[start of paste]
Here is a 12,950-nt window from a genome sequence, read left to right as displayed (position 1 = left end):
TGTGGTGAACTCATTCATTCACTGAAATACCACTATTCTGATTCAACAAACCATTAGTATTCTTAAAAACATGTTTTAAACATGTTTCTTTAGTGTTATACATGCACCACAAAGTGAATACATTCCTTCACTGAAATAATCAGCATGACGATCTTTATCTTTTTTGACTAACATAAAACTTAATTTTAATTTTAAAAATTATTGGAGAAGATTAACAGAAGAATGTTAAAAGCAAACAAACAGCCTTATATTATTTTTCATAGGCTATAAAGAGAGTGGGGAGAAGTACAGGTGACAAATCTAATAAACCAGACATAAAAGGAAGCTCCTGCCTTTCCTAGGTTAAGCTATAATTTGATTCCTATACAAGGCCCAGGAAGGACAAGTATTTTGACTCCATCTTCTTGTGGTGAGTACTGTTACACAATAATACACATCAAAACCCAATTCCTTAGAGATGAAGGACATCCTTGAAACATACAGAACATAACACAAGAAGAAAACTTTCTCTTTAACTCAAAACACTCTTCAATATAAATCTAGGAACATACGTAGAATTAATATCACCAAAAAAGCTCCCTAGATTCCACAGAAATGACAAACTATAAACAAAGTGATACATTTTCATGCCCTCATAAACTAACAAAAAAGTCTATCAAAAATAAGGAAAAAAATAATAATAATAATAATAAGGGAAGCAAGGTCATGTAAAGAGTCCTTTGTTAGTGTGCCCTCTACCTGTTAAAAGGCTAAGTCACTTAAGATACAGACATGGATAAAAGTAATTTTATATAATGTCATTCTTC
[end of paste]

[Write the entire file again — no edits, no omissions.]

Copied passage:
Here is a 12,950-nt window from a genome sequence, read left to right as displayed (position 1 = left end):
TGTGGTGAACTCATTCATTCACTGAAATACCACTATTCTGATTCAACAAACCATTAGTATTCTTAAAAACATGTTTTAAACATGTTTCTTTAGTGTTATACATGCACCACAAAGTGAATACATTCCTTCACTGAAATAATCAGCATGACGATCTTTATCTTTTTTGACTAACATAAAACTTAATTTTAATTTTAAAAATTATTGGAGAAGATTAACAGAAGAATGTTAAAAGCAAACAAACAGCCTTATATTATTTTTCATAGGCTATAAAGAGAGTGGGGAGAAGTACAGGTGACAAATCTAATAAACCAGACATAAAAGGAAGCTCCTGCCTTTCCTAGGTTAAGCTATAATTTGATTCCTATACAAGGCCCAGGAAGGACAAGTATTTTGACTCCATCTTCTTGTGGTGAGTACTGTTACACAATAATACACATCAAAACCCAATTCCTTAGAGATGAAGGACATCCTTGAAACATACAGAACATAACACAAGAAGAAAACTTTCTCTTTAACTCAAAACACTCTTCAATATAAATCTAGGAACATACGTAGAATTAATATCACCAAAAAAGCTCCCTAGATTCCACAGAAATGACAAACTATAAACAAAGTGATACATTTTCATGCCCTCATAAACTAACAAAAAAGTCTATCAAAAATAAGGAAAAAAATAATAATAATAATAATAAGGGAAGCAAGGTCATGTAAAGAGTCCTTTGTTAGTGTGCCCTCTACCTGTTAAAAGGCTAAGTCACTTAAGATACAGACATGGATAAAAGTAATTTTATATAATGTCATTCTTC